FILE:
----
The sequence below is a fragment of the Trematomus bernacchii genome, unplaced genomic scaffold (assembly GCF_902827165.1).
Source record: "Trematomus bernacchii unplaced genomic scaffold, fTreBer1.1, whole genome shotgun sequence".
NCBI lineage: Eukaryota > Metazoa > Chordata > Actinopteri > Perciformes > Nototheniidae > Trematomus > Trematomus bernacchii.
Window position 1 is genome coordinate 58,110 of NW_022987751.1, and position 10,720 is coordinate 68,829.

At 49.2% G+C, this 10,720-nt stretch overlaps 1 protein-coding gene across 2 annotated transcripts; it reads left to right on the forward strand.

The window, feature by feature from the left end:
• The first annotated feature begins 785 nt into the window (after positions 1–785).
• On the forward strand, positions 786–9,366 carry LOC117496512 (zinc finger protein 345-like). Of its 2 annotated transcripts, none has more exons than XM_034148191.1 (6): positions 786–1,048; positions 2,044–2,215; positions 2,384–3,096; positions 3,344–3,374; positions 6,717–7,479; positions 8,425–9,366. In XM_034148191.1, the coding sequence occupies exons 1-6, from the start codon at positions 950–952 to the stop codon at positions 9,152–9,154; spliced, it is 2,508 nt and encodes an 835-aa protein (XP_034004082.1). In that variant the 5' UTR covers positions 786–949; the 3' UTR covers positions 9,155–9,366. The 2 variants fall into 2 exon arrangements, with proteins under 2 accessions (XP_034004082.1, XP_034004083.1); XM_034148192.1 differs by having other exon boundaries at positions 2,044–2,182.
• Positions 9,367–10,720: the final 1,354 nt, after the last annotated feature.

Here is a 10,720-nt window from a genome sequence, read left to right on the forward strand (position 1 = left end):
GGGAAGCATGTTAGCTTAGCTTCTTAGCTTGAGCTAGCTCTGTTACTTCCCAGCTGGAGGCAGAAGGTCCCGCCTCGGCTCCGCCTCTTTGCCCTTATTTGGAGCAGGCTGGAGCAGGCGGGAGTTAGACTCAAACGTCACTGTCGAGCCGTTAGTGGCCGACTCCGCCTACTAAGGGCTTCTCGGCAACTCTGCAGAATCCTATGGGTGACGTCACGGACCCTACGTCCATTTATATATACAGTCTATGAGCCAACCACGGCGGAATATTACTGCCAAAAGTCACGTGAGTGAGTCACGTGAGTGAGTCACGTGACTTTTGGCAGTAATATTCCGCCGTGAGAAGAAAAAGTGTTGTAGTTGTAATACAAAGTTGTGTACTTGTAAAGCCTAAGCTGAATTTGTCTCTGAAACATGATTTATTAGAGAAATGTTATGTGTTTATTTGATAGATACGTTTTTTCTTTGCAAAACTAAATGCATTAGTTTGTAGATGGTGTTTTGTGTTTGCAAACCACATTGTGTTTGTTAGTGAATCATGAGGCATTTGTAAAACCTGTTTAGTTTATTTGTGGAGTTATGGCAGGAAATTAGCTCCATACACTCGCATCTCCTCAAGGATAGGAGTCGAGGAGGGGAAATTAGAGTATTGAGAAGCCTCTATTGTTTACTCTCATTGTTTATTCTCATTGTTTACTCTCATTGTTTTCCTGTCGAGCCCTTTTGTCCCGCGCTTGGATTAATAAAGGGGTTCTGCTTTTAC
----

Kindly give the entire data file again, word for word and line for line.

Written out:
The sequence below is a fragment of the Trematomus bernacchii genome, unplaced genomic scaffold (assembly GCF_902827165.1).
Source record: "Trematomus bernacchii unplaced genomic scaffold, fTreBer1.1, whole genome shotgun sequence".
NCBI lineage: Eukaryota > Metazoa > Chordata > Actinopteri > Perciformes > Nototheniidae > Trematomus > Trematomus bernacchii.
Window position 1 is genome coordinate 58,110 of NW_022987751.1, and position 10,720 is coordinate 68,829.

At 49.2% G+C, this 10,720-nt stretch overlaps 1 protein-coding gene across 2 annotated transcripts; it reads left to right on the forward strand.

The window, feature by feature from the left end:
• The first annotated feature begins 785 nt into the window (after positions 1–785).
• On the forward strand, positions 786–9,366 carry LOC117496512 (zinc finger protein 345-like). Of its 2 annotated transcripts, none has more exons than XM_034148191.1 (6): positions 786–1,048; positions 2,044–2,215; positions 2,384–3,096; positions 3,344–3,374; positions 6,717–7,479; positions 8,425–9,366. In XM_034148191.1, the coding sequence occupies exons 1-6, from the start codon at positions 950–952 to the stop codon at positions 9,152–9,154; spliced, it is 2,508 nt and encodes an 835-aa protein (XP_034004082.1). In that variant the 5' UTR covers positions 786–949; the 3' UTR covers positions 9,155–9,366. The 2 variants fall into 2 exon arrangements, with proteins under 2 accessions (XP_034004082.1, XP_034004083.1); XM_034148192.1 differs by having other exon boundaries at positions 2,044–2,182.
• Positions 9,367–10,720: the final 1,354 nt, after the last annotated feature.

Here is a 10,720-nt window from a genome sequence, read left to right on the forward strand (position 1 = left end):
GGGAAGCATGTTAGCTTAGCTTCTTAGCTTGAGCTAGCTCTGTTACTTCCCAGCTGGAGGCAGAAGGTCCCGCCTCGGCTCCGCCTCTTTGCCCTTATTTGGAGCAGGCTGGAGCAGGCGGGAGTTAGACTCAAACGTCACTGTCGAGCCGTTAGTGGCCGACTCCGCCTACTAAGGGCTTCTCGGCAACTCTGCAGAATCCTATGGGTGACGTCACGGACCCTACGTCCATTTATATATACAGTCTATGAGCCAACCACGGCGGAATATTACTGCCAAAAGTCACGTGAGTGAGTCACGTGAGTGAGTCACGTGACTTTTGGCAGTAATATTCCGCCGTGAGAAGAAAAAGTGTTGTAGTTGTAATACAAAGTTGTGTACTTGTAAAGCCTAAGCTGAATTTGTCTCTGAAACATGATTTATTAGAGAAATGTTATGTGTTTATTTGATAGATACGTTTTTTCTTTGCAAAACTAAATGCATTAGTTTGTAGATGGTGTTTTGTGTTTGCAAACCACATTGTGTTTGTTAGTGAATCATGAGGCATTTGTAAAACCTGTTTAGTTTATTTGTGGAGTTATGGCAGGAAATTAGCTCCATACACTCGCATCTCCTCAAGGATAGGAGTCGAGGAGGGGAAATTAGAGTATTGAGAAGCCTCTATTGTTTACTCTCATTGTTTATTCTCATTGTTTACTCTCATTGTTTTCCTGTCGAGCCCTTTTGTCCCGCGCTTGGATTAATAAAGGGGTTCTGCTTTTAC